Tackling extreme droughts
With droughts expected to become more severe, we are working on securing a reliable water supply in a changing UK climate.
Across the world, work on climate change has focused minds on the risks and impacts of drought on water supply. We face significant but uncertain challenges from population growth and climate change, and there is an increasing emphasis on ensuring we are sufficiently resilient to droughts beyond those experienced in the recent past. In 2013, research suggested that 39 per cent of the world’s population was then at risk of suffering from water scarcity during droughts, and that this could increase to 53 per cent by 2080 if the global temperature rises by 2ºC.
HR Wallingford and other organisations are trying to understand the impacts of more severe droughts on the availability of public and private water supplies. In the UK, water companies typically used to plan to meet supply needs for droughts of a similar severity to the worst case in the past, but our work considers what would happen if they were even more extreme.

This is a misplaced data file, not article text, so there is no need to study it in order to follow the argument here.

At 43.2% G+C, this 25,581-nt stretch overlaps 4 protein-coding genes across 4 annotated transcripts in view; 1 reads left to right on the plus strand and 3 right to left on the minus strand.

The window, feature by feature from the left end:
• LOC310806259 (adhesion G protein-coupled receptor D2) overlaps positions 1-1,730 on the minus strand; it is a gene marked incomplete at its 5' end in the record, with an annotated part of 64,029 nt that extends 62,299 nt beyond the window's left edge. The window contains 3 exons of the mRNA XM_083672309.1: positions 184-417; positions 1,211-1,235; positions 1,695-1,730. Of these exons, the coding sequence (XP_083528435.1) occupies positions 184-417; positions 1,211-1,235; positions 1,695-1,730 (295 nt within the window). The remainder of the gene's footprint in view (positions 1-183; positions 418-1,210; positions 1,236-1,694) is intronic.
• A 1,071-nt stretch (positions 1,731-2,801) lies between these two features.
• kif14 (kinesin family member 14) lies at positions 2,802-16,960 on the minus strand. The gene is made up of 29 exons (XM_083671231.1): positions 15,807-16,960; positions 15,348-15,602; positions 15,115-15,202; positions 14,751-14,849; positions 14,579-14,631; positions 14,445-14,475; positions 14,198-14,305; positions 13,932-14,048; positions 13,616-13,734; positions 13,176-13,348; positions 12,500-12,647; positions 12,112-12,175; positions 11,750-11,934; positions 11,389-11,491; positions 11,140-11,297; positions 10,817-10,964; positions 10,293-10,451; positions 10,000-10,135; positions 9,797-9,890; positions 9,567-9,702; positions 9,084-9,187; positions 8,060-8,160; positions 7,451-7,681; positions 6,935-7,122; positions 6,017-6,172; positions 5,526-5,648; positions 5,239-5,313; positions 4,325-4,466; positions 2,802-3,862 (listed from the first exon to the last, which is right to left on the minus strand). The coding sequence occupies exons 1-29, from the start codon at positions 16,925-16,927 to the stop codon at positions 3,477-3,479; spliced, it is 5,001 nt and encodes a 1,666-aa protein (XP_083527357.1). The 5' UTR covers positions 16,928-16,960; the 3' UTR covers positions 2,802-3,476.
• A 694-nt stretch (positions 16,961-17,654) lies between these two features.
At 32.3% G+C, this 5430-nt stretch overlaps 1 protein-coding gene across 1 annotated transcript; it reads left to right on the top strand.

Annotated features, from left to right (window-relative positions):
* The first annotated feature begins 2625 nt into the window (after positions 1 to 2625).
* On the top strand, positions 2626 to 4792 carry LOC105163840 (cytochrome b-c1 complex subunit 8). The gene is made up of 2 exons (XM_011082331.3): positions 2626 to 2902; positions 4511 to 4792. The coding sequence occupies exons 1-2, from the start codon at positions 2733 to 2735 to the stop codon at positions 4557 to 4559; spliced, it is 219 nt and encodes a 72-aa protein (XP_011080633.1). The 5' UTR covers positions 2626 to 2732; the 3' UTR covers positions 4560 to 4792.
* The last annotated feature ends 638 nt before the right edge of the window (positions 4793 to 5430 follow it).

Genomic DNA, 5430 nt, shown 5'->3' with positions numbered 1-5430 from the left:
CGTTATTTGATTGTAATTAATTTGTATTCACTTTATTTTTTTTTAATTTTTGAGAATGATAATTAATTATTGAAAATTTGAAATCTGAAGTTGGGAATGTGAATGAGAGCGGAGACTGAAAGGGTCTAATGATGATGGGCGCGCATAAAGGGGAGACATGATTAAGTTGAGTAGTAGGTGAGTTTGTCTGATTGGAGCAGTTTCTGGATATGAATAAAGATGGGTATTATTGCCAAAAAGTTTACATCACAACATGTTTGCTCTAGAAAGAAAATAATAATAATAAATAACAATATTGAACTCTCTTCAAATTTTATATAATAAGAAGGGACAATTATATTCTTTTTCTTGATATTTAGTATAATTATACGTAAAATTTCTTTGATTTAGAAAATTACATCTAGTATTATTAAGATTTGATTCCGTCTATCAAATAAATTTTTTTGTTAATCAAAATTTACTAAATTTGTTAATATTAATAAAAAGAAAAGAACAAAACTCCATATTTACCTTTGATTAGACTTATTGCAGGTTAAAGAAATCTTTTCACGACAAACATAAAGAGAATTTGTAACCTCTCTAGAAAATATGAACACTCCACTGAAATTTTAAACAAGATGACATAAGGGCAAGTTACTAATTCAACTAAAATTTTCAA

It is impossible to predict when the next drought will occur, or how severe it will be. In addition to hotter, drier summers, the latest climate projections by the UK Climate Projections 2018 (UKCP18) suggest the potential for:
- longer recession periods because of lower autumn rainfall;
- an increased likelihood of successive dry winters; and
- severe and sustained droughts over large parts of the UK.
This means that it is critical that planners can understand and communicate the resilience of our water supply under a range of conditions beyond those experienced in the recent past. The figure below shows an example drought event from one of the Met Office’s latest climate model runs, with a drought severity indicator used to relate rainfall totals to typical conditions.